On the political level, all of these aspects of Bush-Cheney America - the Bigness, the selfishness, and the oversimplification - are played out time and time again, chiefly by the Red states' administration and Congress, and at real costs to just about everyone and everything else. Our legislators have just passed the third consecutive major revenue bill in a row that favors the wealthiest few over everyone else to the greatest extent ever. First it was the income tax, with the highest cuts going to the wealthiest people. Then the estate tax cut, which only benefits hyper-rich families leaving their children estates of over a million dollars. And now the dividend tax cut, which confers a benefit only to those Americans fortunate enough to have assets tied up in the stock market (and, of course, the corporations in which they invest). I checked: the Tampa newspaper did not even report on the dividend tax cut. The right-wing tabloids in New York are focused on hating the New York tax hikes, never mentioning that they are only necessary because of cuts in federal aid - cuts made 'necessary' by the tax cuts for the rich.
And again, a denial of all responsibility: cutting social services, despoiling the environment (since my earlier Zeek article on this point, the Bush administration has decided to de-protect - a new word for a new horror - half a million acres of wilderness, and has submitted an Energy Bill with subsidies for Big Oil and no action -- none -- on fuel efficiency), providing no relief for the new poor, women's earnings still stalled at 79 cents to the male dollar, continued growth in the military-industrial complex, and of course those annoying wars in which innocent people die. The point is: these are not just policies that I happen not to like, in which I have my taste and the SUV driver has his. They are policies that cause great suffering.
As adept political actors in today's zeitgeist, the Republicans have realized that the Big Lie really can be pulled off, and they are engaged in pulling it off. The president leads us to war, so you can't criticize the president. Meanwhile, the Wag-the-Dog accusation (i.e. that the war was waged precisely for that reason) is so extreme that none of his gutless opponents can make it. As long as the lie is big enough - as long as it is so outrageous that it cannot be suggested in the mainstream - you can get away with it. Especially if the owners of the mainstream have an interest in colluding with the lie.
And again, the Left confuses the issue, just like I did in high school. They think Ashcroft is the enemy, with his theocratic moralism and assault on the bill of rights. Yes, abortion and civil liberties are endangered - but this is nothing compared with the restructuring of the American economy so that the Right wing will always stay in power. Or the foolish antiwar protesters, still moaning about the war in Iraq. You were duped, brothers and sisters. How about the fact that, with the new telecommunications rules, three companies will control all major media in the U.S.? Follow the money: that's where the heart of America is. It's more fun to be Holden Caulfield, but the phoniness is just decoration.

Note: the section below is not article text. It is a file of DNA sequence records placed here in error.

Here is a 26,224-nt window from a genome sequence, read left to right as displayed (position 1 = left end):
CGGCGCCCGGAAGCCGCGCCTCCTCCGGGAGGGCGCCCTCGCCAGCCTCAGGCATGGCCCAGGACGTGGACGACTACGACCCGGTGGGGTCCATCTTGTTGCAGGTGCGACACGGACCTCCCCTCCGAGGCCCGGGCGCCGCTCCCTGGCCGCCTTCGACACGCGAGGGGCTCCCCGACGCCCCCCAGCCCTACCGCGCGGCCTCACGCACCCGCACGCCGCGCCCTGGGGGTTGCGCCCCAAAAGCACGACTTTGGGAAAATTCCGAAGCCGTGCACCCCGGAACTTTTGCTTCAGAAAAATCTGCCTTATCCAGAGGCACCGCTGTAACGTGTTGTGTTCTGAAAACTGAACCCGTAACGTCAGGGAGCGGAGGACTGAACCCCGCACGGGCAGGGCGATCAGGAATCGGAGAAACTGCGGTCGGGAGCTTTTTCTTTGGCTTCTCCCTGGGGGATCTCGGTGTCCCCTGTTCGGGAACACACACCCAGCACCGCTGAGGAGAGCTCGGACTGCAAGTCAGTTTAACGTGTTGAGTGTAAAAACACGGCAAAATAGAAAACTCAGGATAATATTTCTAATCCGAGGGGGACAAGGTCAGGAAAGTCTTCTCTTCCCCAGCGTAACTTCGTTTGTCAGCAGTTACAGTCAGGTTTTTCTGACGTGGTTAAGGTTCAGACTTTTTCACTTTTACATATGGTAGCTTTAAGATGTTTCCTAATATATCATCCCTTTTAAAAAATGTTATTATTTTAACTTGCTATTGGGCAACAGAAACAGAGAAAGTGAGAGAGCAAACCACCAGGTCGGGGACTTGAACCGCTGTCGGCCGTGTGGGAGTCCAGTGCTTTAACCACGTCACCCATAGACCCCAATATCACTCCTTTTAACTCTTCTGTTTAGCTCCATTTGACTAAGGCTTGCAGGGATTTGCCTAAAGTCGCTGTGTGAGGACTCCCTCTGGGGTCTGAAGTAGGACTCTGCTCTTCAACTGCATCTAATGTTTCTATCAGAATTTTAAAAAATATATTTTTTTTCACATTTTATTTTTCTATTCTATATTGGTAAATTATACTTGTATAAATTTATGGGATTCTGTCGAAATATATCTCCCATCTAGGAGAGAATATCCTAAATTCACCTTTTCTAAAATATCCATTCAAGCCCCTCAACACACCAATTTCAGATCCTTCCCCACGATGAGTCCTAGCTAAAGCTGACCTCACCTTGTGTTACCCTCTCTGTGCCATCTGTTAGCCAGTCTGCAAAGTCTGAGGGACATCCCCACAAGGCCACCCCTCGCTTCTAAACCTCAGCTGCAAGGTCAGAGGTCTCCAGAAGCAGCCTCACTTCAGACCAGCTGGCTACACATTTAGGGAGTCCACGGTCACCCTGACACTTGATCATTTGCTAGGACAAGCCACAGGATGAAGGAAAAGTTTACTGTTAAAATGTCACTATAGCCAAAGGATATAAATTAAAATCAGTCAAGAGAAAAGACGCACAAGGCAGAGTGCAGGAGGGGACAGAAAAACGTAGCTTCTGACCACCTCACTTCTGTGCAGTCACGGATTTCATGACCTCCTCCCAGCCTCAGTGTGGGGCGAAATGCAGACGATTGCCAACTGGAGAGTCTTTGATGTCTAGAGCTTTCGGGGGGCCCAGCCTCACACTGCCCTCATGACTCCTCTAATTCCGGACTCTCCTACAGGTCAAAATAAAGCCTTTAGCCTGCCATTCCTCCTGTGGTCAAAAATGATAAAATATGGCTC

3. Fear lies at the center of consumption
Increasingly, the costs of hyper-capitalism are being felt even among the privileged. I had an interesting conversation with my mother in Tampa, which started with some reflection of how many of her friends - reasonably healthy-living people - had succumbed at young ages to cancer and other diseases. We agreed that genetic predisposition is at least partly responsible, but I maintained that it is simply unreasonable to suppose that we can inhabit a wholly artificial world - ventilated by air conditioning, surrounded by industrial materials, ingesting chemicals - and not expect some adverse effects on our bodies. We may be endowed with a Divine soul, but our bodies are animal bodies. They are not meant to consume as much and as industrially as they do. It's almost involuntary - while writing this paragraph, I ate monosodium glutamate, artificial colors, and processed, bleached flour - but it's still outrageously weird from a biological perspective. No wonder, I said, that people are getting cancer. We are living in a factory.
My mother replied that it's too much to ask people not to consume in this way, and, as the conversation expanded, she said it was also too much to ask them to depart from the socio-economic norm in general. This is what people grew up with, she said. You can't expect so much. My mother said that she too was amazed at the vulgarity and enormity of some of the excesses . But this is how people live, and it's not reasonable to expect everyone to see their way out.
Zeek in Print
Spring 03 issue available here
Simulacra and Science Fiction
I Hear America
I wish I was...
Josh Gets Contacts
When I Met Humility, I saw Letters
Zeek @ Low
June 26, 2003
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